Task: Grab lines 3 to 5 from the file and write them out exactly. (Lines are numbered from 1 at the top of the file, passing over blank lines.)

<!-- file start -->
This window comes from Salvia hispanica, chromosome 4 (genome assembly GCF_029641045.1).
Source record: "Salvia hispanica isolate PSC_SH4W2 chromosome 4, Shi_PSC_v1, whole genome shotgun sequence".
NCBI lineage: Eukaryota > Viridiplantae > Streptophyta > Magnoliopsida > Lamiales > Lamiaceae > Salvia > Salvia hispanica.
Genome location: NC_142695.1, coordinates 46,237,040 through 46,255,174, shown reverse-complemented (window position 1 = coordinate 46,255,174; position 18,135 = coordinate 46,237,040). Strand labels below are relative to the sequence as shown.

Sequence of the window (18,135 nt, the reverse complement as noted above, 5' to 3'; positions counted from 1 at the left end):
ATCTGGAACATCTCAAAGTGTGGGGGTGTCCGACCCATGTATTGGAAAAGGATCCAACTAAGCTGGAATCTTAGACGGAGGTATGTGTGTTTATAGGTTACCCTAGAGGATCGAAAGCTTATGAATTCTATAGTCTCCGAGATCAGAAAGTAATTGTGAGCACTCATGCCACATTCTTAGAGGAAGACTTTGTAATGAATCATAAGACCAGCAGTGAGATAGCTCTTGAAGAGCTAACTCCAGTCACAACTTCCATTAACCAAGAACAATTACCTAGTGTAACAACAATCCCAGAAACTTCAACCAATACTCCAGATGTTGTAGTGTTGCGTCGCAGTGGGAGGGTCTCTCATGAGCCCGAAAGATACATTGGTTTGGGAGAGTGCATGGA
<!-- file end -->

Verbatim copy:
NCBI lineage: Eukaryota > Viridiplantae > Streptophyta > Magnoliopsida > Lamiales > Lamiaceae > Salvia > Salvia hispanica.
Genome location: NC_142695.1, coordinates 46,237,040 through 46,255,174, shown reverse-complemented (window position 1 = coordinate 46,255,174; position 18,135 = coordinate 46,237,040). Strand labels below are relative to the sequence as shown.

Sequence of the window (18,135 nt, the reverse complement as noted above, 5' to 3'; positions counted from 1 at the left end):